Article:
Are there any differences between the two pieces of code below? Is any of them preferable to the other?


boost::shared_ptr<Blah> foo; // foo.ptr should be NULL
foo = boost::shared_ptr<Blah>(new Blah()); // Involves creation and copy of a shared_ptr?


boost::shared_ptr<Blah> foo; // foo.ptr should be NULL
foo.reset(new Blah()); // foo.ptr should point now to a new Blah object

Note: I need to define the shared_ptr and then set it in a different line because I'm using it in a piece of code like:

boost::shared_ptr<Blah> foo;

operator= assigns a shared_ptr to a shared_ptr, while reset makes a shared_ptr take ownership of a pointer. So, basically there is no difference between the examples you have posted. That said, you should prefer neither of them and just use make_shared:

foo = boost::make_shared<Blah>();

Also, if possible, you can prevent having to declare a shared_ptr without initialization by wrapping the try-catch block in a separate function that simply returns a shared_ptr to the newly created object:

boost::shared_ptr<Blah> createBlah() {
    try {
        // do stuff
        return newBlah;
    catch ...
  • Can you please justify your comment that make_shared should be preferred? – Jon Mar 14 '13 at 20:01
  • Building on object using new and initializing a shared_ptr with it is a two-step process. In theory, creating the object could succeed, but initializing the shared_ptr could fail, in which case you would leak memory, unless you explicitly handle that case. make_shared takes care of that for you. According to the documentation, it is also faster. – Björn Pollex Mar 14 '13 at 20:10

operator= takes another shared_ptr as a parameter thus creating another copy (and upping the reference count) while reset() takes a pointer and optionally a deleter, thus in reality creating a new shared_ptr on top of the current one.

reset is equivalent to (and probably implemented as)

void reset(T p, D d)
   shared_ptr shared(p,d);
   swap( shared );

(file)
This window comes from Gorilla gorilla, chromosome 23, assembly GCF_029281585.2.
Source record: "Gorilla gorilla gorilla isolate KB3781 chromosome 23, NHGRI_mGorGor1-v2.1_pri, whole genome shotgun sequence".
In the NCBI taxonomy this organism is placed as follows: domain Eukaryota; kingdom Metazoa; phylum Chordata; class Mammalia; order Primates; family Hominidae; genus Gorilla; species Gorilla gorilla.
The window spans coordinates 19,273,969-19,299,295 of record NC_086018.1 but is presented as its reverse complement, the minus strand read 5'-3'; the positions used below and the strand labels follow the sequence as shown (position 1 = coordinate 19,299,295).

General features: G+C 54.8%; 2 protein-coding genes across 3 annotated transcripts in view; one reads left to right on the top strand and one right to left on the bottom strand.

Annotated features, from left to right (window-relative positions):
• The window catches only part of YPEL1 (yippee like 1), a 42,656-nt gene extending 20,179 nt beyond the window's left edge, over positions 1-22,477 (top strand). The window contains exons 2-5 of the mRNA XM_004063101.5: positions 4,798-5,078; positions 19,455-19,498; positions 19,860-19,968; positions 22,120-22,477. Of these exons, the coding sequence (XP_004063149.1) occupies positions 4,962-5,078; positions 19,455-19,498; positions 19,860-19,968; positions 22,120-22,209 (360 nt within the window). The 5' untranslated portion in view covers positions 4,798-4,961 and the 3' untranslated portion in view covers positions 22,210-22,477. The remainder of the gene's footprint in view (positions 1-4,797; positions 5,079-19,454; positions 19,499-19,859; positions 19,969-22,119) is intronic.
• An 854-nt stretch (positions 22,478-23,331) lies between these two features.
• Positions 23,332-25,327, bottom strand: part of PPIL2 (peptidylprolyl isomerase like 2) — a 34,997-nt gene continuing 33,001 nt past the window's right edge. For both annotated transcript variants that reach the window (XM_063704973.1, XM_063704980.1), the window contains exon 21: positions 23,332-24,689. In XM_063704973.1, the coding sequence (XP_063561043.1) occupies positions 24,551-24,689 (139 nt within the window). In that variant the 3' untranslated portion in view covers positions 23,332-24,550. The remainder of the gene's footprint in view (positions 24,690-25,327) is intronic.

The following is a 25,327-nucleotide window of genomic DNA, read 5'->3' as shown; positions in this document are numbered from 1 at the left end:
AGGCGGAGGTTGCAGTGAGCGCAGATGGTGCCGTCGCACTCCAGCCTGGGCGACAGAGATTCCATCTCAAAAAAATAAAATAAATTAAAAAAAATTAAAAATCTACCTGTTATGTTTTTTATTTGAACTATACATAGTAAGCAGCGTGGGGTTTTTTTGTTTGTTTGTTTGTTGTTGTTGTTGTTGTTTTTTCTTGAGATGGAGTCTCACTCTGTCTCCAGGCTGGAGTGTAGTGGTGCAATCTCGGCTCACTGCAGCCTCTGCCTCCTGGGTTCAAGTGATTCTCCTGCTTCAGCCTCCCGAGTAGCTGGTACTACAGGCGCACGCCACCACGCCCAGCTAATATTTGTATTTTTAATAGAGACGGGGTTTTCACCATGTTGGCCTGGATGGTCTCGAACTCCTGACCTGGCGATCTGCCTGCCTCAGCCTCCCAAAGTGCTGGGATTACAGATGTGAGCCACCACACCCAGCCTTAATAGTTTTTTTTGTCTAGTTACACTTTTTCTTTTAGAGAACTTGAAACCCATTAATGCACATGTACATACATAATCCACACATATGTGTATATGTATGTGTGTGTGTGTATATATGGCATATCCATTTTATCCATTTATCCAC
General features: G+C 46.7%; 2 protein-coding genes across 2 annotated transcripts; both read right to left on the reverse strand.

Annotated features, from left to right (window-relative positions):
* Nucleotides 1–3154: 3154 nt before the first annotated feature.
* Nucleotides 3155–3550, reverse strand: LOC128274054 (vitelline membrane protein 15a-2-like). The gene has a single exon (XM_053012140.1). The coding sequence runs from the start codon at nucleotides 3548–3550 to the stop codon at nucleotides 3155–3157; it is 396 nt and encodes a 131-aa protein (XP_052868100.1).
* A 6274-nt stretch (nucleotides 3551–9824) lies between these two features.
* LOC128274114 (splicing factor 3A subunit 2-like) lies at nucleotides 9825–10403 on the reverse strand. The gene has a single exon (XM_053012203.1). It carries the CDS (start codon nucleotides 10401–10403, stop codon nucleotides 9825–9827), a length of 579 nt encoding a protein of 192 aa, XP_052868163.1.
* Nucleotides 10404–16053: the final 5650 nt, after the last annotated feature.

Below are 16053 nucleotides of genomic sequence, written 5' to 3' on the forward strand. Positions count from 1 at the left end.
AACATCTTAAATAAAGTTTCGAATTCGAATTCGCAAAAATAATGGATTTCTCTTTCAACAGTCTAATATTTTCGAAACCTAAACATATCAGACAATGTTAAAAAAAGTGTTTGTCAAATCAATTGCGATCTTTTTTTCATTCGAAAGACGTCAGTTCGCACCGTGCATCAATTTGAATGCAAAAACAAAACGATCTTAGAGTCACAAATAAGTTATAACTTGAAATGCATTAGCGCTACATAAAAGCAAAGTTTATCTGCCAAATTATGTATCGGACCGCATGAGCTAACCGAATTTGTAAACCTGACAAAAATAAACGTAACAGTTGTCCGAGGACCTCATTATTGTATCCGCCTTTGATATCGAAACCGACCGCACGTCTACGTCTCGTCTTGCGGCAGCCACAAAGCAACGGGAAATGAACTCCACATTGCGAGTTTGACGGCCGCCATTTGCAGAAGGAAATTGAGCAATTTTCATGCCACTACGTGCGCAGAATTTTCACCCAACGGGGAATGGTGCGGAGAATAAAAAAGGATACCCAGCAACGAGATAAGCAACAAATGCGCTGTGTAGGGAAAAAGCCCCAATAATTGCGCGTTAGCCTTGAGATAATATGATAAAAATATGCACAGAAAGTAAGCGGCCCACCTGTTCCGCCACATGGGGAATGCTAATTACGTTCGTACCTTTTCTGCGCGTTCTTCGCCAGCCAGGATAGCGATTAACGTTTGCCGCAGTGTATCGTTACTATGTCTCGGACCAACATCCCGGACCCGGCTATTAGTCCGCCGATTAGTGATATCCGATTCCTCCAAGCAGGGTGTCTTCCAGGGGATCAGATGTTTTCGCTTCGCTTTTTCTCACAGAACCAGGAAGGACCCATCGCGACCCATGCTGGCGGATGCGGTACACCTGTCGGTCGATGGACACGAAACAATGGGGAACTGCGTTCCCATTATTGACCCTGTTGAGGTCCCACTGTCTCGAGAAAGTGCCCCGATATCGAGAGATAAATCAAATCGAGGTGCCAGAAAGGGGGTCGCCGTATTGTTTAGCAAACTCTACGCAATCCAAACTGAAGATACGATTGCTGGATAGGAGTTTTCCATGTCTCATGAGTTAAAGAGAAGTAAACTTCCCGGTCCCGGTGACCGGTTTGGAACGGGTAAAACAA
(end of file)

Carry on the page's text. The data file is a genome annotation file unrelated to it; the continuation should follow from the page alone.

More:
operator= is likely to be implemented as:

shared_ptr& operator=( shared_ptr const& other )
   shared_ptr shared(other);
   return *this;

The two functions are similar in that they release control of what they are already containing, if any, and manage a different pointer instead.

  • 1
    reset is also overloaded to take another shared pointer, in which case it is equivalent to assignment. – Mike Seymour Mar 18 '11 at 12:42
  • CashCow: could you explain the role of the line shared_ptr shared(other); in your implementation of operator=? – freitass Jun 7 '13 at 11:48

foo.reset(p) is defined to be equivalent to shared_ptr(p).swap(foo).

Assignment is logically equivalent to copy-and-swap, and possibly implemented that way. So foo = shared_ptr(p); is equivalent to foo.swap(shared_ptr(p)). Possibly with an extra copy in there if the compiler is having a very bad day.

So in the examples you give, I don't think there's much to choose between them. There might be other cases where it matters. But reset does the same template-based capture of the static type of p that the template constructor does, so as far as getting the right deleter is concerned, you're covered.

The main use of assignment is when you want to copy a previously-existing shared_ptr, to share ownership of the same object. Of course it works fine when assigning from a temporary too, and if you look at the different reset overloads they mirror the different constructors. So I suspect you can achieve the same things either way.


Assignment operator create a new shared object from existing one, incrementing the reference count

CSharedObj& CSharedObj::operator=(CSharedObj& r) noexcept
     if(*this != r){
        //detach from the previous ownership
        if(0 == dec()) delete m_pControlObj;
        //attach to the new control object and increment the reference count
        m_pControlObj = r.m_pControlObj;
    return *this;

while the reset call doesn't create the new shared object, but rather a new ownership - attaching to the new underlying pointee ( via control object)

void CSharedObj::reset(Ptr pointee) noexcept
   //check if this is a last reference-detach from the previous ownership
   if(0==dec()) delete m_pControlObj;
   // create the ownership over the new pointee (refCnt = 1)
   m_pControlObj = new (std::nothrow) CControlObj(pointee);

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